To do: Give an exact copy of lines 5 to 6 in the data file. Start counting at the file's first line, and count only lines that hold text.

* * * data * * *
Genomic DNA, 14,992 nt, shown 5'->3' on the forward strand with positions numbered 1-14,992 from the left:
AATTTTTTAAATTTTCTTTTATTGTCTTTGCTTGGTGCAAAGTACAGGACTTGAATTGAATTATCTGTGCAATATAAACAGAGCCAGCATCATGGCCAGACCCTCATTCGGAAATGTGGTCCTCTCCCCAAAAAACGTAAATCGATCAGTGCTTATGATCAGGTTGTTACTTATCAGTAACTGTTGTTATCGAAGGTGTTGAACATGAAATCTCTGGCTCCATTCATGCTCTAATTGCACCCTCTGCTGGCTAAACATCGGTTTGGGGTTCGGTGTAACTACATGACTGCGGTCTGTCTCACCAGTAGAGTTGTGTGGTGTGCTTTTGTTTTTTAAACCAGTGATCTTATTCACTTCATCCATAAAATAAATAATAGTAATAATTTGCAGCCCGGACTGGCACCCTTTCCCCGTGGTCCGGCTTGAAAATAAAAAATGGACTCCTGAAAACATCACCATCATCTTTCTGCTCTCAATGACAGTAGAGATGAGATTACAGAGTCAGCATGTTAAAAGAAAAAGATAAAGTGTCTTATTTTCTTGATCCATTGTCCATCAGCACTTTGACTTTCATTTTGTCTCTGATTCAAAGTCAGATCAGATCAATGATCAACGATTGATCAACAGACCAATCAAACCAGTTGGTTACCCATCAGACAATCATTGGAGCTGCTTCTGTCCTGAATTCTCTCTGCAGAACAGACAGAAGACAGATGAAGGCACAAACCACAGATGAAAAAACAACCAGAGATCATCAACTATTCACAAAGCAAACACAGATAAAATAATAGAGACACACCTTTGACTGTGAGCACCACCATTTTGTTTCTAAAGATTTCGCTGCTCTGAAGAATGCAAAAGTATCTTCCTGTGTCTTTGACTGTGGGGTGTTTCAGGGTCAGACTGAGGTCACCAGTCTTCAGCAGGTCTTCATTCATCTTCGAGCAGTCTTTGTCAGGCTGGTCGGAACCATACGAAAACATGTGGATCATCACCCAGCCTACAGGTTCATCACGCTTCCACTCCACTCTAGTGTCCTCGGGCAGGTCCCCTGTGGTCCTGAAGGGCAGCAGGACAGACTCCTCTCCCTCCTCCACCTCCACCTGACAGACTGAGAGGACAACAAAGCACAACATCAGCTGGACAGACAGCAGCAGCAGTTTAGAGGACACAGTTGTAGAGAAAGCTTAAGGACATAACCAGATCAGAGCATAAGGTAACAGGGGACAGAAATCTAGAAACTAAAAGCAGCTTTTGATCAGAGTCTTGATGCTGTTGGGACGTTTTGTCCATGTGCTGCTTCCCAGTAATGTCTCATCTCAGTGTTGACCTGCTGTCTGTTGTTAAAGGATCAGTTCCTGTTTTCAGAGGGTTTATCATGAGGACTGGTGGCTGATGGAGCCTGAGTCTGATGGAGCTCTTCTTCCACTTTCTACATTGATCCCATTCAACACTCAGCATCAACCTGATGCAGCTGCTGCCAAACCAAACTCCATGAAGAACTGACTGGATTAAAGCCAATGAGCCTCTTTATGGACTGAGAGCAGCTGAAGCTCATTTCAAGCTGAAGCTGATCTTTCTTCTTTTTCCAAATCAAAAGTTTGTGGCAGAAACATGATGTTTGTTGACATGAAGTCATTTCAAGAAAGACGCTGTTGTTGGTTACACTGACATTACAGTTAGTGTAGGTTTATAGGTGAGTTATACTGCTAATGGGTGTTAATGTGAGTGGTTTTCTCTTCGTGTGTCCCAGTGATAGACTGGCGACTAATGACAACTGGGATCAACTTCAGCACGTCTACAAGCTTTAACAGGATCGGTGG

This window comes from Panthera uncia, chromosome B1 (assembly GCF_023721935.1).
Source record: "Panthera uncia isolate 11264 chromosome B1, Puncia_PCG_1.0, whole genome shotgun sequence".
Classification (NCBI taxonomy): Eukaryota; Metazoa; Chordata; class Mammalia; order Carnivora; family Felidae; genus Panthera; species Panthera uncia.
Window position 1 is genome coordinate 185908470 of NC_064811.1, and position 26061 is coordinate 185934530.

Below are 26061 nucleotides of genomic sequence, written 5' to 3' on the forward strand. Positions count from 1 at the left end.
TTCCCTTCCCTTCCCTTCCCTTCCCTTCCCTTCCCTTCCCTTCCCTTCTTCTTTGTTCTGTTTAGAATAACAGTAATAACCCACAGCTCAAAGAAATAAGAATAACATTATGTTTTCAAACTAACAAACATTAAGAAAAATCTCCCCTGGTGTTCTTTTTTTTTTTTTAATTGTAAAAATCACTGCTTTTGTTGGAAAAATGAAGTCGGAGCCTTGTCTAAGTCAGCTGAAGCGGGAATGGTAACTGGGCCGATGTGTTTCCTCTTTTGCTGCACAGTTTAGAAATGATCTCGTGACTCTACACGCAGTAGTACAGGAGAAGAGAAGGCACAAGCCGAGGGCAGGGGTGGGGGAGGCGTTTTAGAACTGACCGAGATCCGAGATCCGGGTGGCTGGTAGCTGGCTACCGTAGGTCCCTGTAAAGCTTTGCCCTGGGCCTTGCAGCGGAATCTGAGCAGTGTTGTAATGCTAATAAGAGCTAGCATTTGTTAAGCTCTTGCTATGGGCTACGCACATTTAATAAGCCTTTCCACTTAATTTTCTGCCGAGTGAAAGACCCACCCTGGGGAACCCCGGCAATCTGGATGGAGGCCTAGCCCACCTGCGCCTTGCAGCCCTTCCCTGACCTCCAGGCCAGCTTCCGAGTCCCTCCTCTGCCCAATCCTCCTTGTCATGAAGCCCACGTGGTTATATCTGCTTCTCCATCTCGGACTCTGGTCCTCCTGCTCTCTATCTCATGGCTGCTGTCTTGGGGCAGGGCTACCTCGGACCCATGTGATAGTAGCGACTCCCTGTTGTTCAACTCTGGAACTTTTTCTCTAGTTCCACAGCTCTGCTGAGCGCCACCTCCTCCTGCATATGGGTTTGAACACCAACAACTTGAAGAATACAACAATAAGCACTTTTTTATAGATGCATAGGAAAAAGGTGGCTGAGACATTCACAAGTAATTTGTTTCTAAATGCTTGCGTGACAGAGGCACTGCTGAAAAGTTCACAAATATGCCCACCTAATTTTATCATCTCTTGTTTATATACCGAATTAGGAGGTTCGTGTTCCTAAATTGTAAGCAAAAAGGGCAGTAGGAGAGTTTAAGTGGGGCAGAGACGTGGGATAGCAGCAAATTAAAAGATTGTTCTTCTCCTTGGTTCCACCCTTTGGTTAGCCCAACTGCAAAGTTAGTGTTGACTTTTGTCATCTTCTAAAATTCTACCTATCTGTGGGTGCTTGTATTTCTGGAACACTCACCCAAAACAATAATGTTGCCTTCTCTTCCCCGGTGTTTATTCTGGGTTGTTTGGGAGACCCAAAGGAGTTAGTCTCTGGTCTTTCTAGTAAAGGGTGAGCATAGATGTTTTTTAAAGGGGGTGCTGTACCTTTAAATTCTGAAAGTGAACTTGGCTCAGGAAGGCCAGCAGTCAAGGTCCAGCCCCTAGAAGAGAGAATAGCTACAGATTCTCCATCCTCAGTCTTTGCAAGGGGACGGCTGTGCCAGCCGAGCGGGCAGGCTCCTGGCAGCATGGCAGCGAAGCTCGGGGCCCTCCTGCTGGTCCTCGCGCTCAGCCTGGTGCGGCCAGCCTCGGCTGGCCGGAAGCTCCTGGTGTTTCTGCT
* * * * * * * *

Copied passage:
Classification (NCBI taxonomy): Eukaryota; Metazoa; Chordata; class Mammalia; order Carnivora; family Felidae; genus Panthera; species Panthera uncia.
Window position 1 is genome coordinate 185908470 of NC_064811.1, and position 26061 is coordinate 185934530.